8 © 2005 SHRM SHRM Weekly Online Survey: November 8, 2005 Other continued If I'm not able to correct an unethical problem If asked to commit fraud or falsify documents I would work to have that person leave--potentially I would leave a job for any of the above yet it depends on the intentionality and depth of issue. I would report harassment or theft not quit a job if I observed it. I would like to be clear that I would not tolerate my employer intentionally violating any law or ethical standard. I do realize that "employees" may sometimes violate these circumstances and I would expect the employer to deal with those situations. I would leave for any of the above reasons if not resolved I could have checked all the reasons listed if I understood them to be perpetrated by or sanctioned by management. For violations of any of the above reasons by individual employees, I would work within the internal system to rectify. Hostile Work Environment horrible, mean, toxic boss - very poor manager, mistreating people - went ahead against my personal values Have quit senior position, when my boss asked me to lie about his participation in a "deal that went bad" - currently making 25% of my previous salary and no longer have benefits Handling of a layoff - several years ago gender bias, and ignoring the importance of Hr For many of the things I checked, I would only quit if I was forced to turn a blind eye or cover it up. I would not quit over an employee engaging in fraud, since I'm able to address and deal with it. If I was asked to cover it up, then I'd work elsewhere Executives not fired but employees are for the same offense (e.g. sexual harassment); that is one of the reasons I left an employer. There were different rules for executives. VP of HR was aware of the sexual harassment but nothing happened. Employers taking credit for employees' work Disrespectful treatment of employees by management. depends on how org handles the issue; if addressed and resolved appropriately, I wouldn't quit (applies to all the violations)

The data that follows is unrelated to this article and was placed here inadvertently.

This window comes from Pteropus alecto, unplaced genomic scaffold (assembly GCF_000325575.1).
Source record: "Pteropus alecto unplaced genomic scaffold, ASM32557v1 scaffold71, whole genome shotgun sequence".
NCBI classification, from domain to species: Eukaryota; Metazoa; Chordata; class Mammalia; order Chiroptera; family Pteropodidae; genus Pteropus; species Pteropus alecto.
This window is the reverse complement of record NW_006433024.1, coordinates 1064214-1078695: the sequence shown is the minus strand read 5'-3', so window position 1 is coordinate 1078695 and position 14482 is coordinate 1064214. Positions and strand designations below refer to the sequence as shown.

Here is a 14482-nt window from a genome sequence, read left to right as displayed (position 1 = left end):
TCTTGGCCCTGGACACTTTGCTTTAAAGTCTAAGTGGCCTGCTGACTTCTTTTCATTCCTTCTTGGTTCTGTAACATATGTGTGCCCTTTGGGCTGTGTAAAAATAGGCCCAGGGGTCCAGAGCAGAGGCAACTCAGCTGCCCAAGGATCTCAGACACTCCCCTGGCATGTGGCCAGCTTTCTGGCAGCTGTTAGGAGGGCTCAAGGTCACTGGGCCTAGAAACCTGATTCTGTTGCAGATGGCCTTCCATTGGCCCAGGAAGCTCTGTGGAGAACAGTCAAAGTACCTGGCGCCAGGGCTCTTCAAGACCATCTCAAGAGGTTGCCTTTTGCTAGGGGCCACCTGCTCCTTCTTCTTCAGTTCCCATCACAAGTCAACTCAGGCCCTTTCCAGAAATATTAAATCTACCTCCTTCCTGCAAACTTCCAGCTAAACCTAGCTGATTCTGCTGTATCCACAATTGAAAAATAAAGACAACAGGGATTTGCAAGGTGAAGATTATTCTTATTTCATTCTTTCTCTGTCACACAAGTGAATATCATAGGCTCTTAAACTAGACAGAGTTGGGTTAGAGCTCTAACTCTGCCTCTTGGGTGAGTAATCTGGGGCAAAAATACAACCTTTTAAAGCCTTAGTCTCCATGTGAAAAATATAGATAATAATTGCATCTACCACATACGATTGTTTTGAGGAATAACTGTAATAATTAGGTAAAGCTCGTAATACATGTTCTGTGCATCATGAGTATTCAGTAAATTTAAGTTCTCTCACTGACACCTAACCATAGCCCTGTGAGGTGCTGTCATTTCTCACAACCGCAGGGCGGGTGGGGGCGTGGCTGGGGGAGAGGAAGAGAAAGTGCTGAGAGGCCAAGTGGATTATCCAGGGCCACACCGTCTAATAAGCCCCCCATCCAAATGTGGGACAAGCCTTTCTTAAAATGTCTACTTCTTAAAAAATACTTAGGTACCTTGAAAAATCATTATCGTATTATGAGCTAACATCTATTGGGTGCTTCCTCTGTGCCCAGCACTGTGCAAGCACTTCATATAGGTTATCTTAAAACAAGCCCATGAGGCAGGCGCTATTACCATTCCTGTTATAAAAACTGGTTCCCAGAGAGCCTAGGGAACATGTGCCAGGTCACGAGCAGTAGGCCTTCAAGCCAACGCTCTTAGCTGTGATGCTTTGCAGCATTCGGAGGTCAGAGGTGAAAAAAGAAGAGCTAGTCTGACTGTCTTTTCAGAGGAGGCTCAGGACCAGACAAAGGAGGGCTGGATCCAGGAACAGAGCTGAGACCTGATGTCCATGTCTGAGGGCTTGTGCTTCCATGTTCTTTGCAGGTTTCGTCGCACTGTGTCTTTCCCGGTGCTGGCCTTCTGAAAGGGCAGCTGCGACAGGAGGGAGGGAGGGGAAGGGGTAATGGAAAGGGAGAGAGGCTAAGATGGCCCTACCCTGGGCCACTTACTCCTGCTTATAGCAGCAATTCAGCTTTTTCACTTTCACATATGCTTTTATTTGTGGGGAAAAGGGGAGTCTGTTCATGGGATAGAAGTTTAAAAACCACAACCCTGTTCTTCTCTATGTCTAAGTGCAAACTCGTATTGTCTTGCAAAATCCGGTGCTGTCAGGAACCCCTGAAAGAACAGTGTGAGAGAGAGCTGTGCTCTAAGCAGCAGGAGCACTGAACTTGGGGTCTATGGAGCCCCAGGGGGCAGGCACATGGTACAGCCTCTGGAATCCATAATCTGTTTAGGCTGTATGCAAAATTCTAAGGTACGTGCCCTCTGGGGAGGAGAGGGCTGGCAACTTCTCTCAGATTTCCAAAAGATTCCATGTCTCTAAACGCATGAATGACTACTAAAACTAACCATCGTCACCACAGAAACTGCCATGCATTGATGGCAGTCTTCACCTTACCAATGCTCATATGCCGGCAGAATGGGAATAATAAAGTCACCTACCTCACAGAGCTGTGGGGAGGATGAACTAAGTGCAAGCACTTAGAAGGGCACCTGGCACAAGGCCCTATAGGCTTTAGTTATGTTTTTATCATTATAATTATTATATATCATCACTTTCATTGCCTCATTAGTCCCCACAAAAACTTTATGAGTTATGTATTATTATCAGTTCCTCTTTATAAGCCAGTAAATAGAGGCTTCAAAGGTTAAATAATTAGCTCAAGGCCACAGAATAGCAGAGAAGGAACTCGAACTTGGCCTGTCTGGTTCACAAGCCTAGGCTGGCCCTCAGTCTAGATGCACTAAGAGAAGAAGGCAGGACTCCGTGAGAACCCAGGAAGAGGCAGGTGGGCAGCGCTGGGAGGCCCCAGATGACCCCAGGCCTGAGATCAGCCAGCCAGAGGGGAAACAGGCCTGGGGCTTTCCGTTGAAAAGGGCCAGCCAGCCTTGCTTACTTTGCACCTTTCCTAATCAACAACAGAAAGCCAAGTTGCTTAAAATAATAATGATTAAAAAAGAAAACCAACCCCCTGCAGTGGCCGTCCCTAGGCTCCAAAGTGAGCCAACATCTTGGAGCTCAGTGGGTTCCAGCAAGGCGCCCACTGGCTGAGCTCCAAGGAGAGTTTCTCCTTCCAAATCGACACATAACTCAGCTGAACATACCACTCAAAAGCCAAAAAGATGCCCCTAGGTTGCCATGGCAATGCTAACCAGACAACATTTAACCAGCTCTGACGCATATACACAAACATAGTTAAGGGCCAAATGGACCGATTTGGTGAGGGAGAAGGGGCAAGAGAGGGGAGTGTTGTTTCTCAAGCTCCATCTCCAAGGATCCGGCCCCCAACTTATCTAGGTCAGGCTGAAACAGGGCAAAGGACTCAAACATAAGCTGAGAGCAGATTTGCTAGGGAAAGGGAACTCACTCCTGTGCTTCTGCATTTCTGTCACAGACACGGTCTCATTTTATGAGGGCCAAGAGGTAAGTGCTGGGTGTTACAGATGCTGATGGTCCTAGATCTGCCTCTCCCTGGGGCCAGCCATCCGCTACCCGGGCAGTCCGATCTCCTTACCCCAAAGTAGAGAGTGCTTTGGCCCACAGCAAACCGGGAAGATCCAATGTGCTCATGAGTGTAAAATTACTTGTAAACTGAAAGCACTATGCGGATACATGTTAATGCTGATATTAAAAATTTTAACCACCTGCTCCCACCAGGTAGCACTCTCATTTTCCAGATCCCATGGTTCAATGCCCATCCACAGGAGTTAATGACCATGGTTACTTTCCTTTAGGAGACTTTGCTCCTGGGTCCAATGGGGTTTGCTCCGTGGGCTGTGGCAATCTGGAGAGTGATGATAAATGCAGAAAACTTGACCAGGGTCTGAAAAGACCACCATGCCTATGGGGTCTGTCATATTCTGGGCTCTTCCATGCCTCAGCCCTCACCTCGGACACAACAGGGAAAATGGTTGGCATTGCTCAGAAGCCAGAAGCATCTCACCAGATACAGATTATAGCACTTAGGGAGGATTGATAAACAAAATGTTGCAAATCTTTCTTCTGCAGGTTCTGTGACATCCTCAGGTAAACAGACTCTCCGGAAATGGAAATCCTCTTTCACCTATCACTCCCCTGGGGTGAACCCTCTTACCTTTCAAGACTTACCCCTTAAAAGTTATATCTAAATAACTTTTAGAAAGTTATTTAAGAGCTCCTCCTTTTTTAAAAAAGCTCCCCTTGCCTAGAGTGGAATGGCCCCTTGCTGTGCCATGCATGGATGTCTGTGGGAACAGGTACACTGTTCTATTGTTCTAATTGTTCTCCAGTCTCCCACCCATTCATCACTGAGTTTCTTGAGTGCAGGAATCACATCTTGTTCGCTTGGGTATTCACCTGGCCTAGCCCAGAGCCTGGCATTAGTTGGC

9 © 2005 SHRM SHRM Weekly Online Survey: November 8, 2005 Other continued Depending upon the severity of the above, I think all could be a reason for terminating. Deliberate continuation of any of the above activities after discovery. compensation not based on background and experience and coworkers with less adequate background paid the same. bouncing a paycheck Better Opportunities Being asked to do something that goes against my integrity and honesty, period. As an HR professional my job is to address all of the above anything illegal or that I felt was unethical that the company would not correct or support my efforts to correct Any of the above, if I was unable to effect change. Any mistreatment of employees that went above and beyond what you could discipline and have the other management team members support any known illegal or unethical practices, where corrective action is not taken immediately and seriously. All of the above, assuming you tried to correct the situation and there was willful opposition. Your first duty would be to try to fix the situation not abandon it. All of the above, although it would depend on the circumstances of the particular issue, whether widespread (company policy or culture issue) or an individual case. All of the above

10 © 2005 SHRM SHRM Weekly Online Survey: November 8, 2005 Other continued would leave if couldn't rectify any of the above situations Violating Company Safety Policies and Practices Upper management continuously conducting themselves unethically and/or illegally despite pleas for ethical and legal practices from other managers. Told by executive management to do something that was unlawful This survey is odd - why would anyone continue working for an employer who engaged in any of these activities? This question is not well-worded. Are you asking whether I would quit because I did these things or others did. And if others did, wouldn't it be my responsibility as an HR professional to rectify the situation, rather than living with it or quitting? These all the depend on the circumstances and gravity of situation as well as management's role/approach to the situation; none of these would be reasons in sr management condemns the actions and acts properly to fix the issues The assumption is that I would leave an organization if any of the above issues were known to the senior executive and nothing was done to correct and eliminate the problem. Some of these depend on the level of the person committing the offense - management vs. line workers. If a line worker, could be handled through disciplinary process. If management, there is a core issue that may not be able to be affected by HR, and I'd probably none / I'm a single parent dependent on my income with nothing to fall back on